New Bill for Natural Health Products in New Zealand

Tuesday 8th November 2011

The Natural Health Products Bill received support from both sides of the House after its first reading in Parliament recently. The Bill is also widely supported by the natural products industry in New Zealand.

The current regime is generally considered to be out of date and confusing due to its piecemeal structure – products for ingestion are covered by the Dietary Supplements Regulations 1985, while other natural health products are covered by the Medicines Act 1981.

The Natural Health Products Bill covers any product that contains only natural health product ingredients and is intended (by the manufacturer or importer) to be administered to a human being to bring about a health benefit.

A natural health product will not include food, medicines or controlled drugs, products to be administered by injection or application to the eye or ear, or products for the treatment of serious illnesses, ie. where self-diagnosis or self-management are not considered acceptable.

The purpose of the Bill is to ensure that natural health products are safe and provide the health benefits they claim. To achieve this, the Bill establishes an authority that will:

  • maintain a database of allowable and unallowable ingredients;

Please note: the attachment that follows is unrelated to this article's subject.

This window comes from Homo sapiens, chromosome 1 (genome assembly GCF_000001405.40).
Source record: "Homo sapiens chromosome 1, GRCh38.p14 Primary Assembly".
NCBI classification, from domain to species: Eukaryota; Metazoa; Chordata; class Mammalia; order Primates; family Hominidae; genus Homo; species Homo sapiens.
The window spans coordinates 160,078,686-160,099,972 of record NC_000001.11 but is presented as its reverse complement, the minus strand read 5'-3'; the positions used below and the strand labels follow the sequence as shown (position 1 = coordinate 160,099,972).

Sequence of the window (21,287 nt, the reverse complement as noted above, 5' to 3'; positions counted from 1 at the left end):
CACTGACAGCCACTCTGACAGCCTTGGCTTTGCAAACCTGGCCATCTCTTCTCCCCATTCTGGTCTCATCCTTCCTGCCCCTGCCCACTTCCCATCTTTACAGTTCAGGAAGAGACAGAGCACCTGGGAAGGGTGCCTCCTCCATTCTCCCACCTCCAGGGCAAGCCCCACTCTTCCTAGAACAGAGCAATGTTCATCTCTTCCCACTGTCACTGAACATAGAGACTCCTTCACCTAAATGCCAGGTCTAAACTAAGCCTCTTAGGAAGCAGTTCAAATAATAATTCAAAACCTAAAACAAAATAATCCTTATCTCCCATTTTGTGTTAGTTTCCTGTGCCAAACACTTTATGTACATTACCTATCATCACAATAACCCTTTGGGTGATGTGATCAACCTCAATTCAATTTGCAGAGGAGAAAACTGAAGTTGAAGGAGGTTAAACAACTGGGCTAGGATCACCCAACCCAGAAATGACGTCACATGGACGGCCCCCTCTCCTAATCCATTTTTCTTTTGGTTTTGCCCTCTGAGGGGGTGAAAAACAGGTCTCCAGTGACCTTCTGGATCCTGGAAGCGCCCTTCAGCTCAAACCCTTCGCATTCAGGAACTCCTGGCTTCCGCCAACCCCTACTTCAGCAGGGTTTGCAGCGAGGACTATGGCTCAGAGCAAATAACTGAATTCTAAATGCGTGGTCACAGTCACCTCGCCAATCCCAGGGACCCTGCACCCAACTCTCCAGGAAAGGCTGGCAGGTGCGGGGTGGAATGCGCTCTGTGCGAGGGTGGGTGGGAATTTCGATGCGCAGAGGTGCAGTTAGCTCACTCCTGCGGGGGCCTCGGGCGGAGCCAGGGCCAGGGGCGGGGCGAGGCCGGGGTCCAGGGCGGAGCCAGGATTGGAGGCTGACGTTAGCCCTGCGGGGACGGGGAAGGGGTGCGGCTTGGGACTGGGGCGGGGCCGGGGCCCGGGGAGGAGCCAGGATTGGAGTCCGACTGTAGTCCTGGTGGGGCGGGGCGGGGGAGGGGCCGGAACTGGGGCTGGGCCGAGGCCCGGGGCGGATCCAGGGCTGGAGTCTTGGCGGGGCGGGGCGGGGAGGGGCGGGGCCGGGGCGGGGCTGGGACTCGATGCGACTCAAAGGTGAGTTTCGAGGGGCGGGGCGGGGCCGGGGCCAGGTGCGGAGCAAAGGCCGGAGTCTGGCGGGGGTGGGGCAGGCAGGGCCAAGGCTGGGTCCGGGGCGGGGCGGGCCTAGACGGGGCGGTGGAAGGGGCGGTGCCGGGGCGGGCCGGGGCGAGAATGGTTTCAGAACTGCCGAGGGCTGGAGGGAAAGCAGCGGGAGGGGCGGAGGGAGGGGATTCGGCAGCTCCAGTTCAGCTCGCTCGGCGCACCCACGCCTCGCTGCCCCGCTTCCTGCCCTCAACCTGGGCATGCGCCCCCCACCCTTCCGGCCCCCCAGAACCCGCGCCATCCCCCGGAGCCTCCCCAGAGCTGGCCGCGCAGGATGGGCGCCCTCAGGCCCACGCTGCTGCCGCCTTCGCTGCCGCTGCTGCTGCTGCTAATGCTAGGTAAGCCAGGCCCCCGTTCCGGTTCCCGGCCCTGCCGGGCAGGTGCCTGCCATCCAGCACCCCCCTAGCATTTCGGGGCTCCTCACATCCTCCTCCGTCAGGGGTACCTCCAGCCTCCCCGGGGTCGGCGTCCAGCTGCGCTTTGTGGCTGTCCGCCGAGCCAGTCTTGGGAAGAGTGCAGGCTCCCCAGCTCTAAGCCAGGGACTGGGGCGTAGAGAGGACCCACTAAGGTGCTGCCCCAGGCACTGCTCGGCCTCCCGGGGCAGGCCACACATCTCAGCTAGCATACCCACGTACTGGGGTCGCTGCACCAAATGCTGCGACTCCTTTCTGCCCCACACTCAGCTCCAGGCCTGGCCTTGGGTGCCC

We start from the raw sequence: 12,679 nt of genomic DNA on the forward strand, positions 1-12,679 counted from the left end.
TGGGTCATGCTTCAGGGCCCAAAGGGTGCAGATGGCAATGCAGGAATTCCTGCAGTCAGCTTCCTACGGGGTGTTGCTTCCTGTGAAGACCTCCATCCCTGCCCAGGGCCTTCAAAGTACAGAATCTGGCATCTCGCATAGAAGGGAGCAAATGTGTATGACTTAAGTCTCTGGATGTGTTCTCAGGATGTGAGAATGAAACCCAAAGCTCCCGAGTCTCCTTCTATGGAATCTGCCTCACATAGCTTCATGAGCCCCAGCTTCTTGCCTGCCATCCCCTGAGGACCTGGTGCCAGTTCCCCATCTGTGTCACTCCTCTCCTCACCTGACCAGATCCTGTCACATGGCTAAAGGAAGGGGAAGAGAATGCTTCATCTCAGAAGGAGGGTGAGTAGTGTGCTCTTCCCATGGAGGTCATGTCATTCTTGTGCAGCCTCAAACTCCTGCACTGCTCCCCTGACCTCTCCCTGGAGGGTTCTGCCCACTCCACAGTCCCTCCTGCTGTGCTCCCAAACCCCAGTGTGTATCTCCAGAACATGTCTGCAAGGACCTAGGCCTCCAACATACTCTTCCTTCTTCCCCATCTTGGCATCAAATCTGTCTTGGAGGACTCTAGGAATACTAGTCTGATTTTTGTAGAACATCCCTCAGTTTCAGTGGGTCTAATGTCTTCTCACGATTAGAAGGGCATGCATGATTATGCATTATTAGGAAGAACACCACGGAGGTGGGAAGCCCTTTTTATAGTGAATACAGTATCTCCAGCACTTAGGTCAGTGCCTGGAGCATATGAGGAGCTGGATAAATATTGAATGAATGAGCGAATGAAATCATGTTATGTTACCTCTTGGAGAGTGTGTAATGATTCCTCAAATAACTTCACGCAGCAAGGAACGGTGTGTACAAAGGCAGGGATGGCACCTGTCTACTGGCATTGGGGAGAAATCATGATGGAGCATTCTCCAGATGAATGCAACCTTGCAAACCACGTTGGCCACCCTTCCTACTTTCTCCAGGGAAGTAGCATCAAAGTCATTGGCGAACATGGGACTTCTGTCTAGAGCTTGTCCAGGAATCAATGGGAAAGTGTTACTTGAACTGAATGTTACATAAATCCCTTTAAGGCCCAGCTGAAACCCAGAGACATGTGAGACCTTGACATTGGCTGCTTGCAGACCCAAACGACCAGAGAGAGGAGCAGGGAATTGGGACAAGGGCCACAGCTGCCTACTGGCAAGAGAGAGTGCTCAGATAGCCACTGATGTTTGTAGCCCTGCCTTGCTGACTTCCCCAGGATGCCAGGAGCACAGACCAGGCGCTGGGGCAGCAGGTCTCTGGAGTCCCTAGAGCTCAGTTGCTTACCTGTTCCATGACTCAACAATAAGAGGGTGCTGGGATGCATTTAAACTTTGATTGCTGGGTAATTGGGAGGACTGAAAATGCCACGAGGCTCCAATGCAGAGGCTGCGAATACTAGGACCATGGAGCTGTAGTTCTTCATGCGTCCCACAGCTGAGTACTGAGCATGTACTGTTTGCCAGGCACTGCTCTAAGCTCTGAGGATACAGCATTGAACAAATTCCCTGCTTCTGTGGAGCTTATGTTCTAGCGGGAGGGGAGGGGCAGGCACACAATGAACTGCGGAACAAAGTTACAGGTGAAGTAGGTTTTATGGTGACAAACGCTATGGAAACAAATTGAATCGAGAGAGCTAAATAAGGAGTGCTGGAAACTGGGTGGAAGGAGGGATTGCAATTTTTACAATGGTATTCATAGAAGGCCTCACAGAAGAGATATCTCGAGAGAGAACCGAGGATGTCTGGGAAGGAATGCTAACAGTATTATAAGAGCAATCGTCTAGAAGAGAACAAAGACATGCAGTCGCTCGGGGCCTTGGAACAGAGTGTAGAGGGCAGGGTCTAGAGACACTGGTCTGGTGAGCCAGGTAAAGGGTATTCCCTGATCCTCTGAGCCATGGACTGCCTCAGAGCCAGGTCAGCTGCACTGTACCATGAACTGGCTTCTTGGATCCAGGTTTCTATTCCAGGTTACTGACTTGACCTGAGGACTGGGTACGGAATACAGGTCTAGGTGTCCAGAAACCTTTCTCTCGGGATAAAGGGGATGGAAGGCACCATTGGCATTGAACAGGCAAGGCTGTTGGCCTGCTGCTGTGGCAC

• prescribe labelling requirements;
  • require notification (registration) for all natural health products sold in NZ;
  • prescribe manufacturing standards;
  • require the recall of a product;
  • require manufacturers to obtain a licence to manufacture; and
  • conduct safety assessments on propose new ingredients.

Additionally, the Authority will provide New Zealand manufacturers that export goods with an export certificate for their products if they obtain a licence to manufacture and file a product notification. This will aid exporters in complying with requirements in other countries, although it will not be compulsory for exporters not supplying the New Zealand market to have a manufacturing licence or to file product notifications.

While generally seen as a positive step for consumer protection and the natural products industry in New Zealand, there will of course be compliance costs and liabilities:

  • there will be application fees and annual fees for product notifications and manufacturing licences will have to be renewed every three years;
  • for manufacturing without a licence or selling a product without a notification, there will be a fine of up to $250,000 for a body corporate and up to $50,000 for an     individual; and
  • for obtaining a notification by deception or knowingly endangering the health of the public, there will be a fine of up to $500,000 for a body corporate and up to $100,000 and five     years imprisonment for an individual.

The Bill will go before the Health Select Committee next term and may be in force next year.
 


This article was written by Claire McInnes.  Claire is a patent attorney based in our Wellington office.

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